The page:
the skin is smooth, but like other mammals, whales have hair. Hair first
appears while the fetal whale is still developing inside its mother's womb.
In adult whales, hair is confined primarily to a few bristles in the head
region and is largely absent over most of the body. Whales that live in
polar regions are insulated from the extreme cold by a layer of blubber, or
fat, enveloping their bodies.
Baleen Whales

The baleen whales include the family of right whales, Balaenidae, so named
because whalers considered them "just right" easy to kill and full of oil
and whalebone. Among these are the black right whale (Eubalaena glacialis)
of both northern and southern seas. Scientists believe that those in the
western North Atlantic may be gradually increasing in numbers. However,
populations in the eastern North Atlantic and in both the eastern and
western North Pacific show no signs of recovery, and only a few remain in
each area. An estimated 1,500 to 3,000 occur in the southern oceans, with
little evidence of a significant increase in population sizes in most areas.
Some scientists place the southern right whale in a separate species: E.
australis. Black right whales reach lengths of 70 feet (21 meters) and are
black on the upper body. The underside is sometimes paler in color. The
baleen plates in the mouth may be more than 8 feet (2.4 meters) long.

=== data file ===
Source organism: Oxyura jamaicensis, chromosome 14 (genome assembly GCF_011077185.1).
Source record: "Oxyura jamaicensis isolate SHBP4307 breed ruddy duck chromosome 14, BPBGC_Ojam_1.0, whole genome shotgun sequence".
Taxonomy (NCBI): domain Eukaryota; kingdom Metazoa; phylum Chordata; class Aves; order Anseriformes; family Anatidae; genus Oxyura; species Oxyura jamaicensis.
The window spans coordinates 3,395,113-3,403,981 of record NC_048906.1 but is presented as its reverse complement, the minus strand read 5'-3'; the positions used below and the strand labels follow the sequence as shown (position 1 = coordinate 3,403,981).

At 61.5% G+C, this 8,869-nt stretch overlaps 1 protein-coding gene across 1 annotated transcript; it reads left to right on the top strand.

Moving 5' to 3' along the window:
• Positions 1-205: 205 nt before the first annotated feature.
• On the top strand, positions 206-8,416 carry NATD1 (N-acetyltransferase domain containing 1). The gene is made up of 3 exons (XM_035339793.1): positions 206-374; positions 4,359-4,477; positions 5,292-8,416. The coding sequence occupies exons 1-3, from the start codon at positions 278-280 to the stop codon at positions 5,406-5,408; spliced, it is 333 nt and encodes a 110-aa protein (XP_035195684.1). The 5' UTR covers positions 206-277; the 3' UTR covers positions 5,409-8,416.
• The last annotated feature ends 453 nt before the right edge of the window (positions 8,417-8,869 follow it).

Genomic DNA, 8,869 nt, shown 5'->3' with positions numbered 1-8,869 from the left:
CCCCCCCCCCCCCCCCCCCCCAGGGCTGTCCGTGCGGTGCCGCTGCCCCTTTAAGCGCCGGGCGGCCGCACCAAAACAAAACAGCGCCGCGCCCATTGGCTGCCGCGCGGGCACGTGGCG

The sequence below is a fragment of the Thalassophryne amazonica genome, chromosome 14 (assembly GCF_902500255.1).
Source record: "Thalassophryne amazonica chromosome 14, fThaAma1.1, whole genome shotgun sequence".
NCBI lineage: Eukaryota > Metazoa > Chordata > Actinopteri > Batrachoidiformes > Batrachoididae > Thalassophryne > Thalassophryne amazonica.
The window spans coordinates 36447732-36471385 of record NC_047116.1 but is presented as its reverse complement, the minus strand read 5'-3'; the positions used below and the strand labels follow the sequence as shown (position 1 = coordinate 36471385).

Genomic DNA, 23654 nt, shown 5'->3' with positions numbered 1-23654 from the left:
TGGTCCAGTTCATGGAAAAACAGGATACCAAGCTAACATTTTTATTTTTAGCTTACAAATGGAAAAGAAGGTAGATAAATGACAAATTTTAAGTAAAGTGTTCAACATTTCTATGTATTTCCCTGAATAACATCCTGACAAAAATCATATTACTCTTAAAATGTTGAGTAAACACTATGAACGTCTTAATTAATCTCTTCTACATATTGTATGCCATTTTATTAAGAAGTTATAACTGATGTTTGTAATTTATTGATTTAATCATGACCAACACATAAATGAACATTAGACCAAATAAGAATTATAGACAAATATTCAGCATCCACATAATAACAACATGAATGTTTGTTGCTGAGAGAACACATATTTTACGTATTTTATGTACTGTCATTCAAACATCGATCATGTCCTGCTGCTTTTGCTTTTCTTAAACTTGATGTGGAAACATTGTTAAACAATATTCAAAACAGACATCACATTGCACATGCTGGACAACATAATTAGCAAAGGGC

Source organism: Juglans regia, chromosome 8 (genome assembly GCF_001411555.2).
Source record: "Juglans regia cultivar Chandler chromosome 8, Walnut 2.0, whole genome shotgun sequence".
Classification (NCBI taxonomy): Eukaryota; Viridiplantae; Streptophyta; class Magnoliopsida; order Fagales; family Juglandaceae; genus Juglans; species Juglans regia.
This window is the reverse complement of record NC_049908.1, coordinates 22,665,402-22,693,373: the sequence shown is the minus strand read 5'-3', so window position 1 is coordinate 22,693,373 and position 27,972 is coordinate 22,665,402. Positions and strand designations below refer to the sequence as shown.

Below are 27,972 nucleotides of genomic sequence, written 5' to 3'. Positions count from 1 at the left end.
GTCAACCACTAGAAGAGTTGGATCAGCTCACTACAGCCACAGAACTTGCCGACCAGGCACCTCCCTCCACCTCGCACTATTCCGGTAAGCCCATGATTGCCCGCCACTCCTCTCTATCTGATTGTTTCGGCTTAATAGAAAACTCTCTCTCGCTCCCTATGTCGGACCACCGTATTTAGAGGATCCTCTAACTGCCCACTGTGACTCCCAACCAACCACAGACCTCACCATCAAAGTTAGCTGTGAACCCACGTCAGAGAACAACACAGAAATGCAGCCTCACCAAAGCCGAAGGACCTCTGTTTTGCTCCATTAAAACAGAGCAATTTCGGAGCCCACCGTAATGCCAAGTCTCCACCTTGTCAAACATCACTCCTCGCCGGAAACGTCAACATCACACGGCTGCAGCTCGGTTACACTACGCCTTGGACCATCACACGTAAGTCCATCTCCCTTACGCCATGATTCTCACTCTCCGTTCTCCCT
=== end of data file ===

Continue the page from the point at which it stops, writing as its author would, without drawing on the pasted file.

Toothed Whales

The toothed whales include more than 65 species in six different families.
Among these are the true dolphins (family Delphinidae), which includes the
pilot whales (genus Globicephala) and the killer whale (Orcinus orca),
largest of the oceanic dolphins. Killer whales prefer coastal waters to the
open ocean. They hunt in schools and, though relatively small at 30 feet (9
meters), will attack other whales two or three times their size.
Two other families include the true porpoises (Phocoenidae), which are
marine species, and the river dolphins (Platanistidae), consisting of six
species of primarily freshwater or estuarine forms. The remaining three
families are the sperm whales (Physeteridae), the beaked whales and
bottlenosed whales (Ziphiidae), and the white whales and narwhal
(Monodontidae).
Evolution

Recent studies based on genetic sequences have confirmed that all cetaceans
were derived from a single ancestral stock and are closely related to the
hoofed mammals in the order Artiodactyla, made up of the even-toed mammals,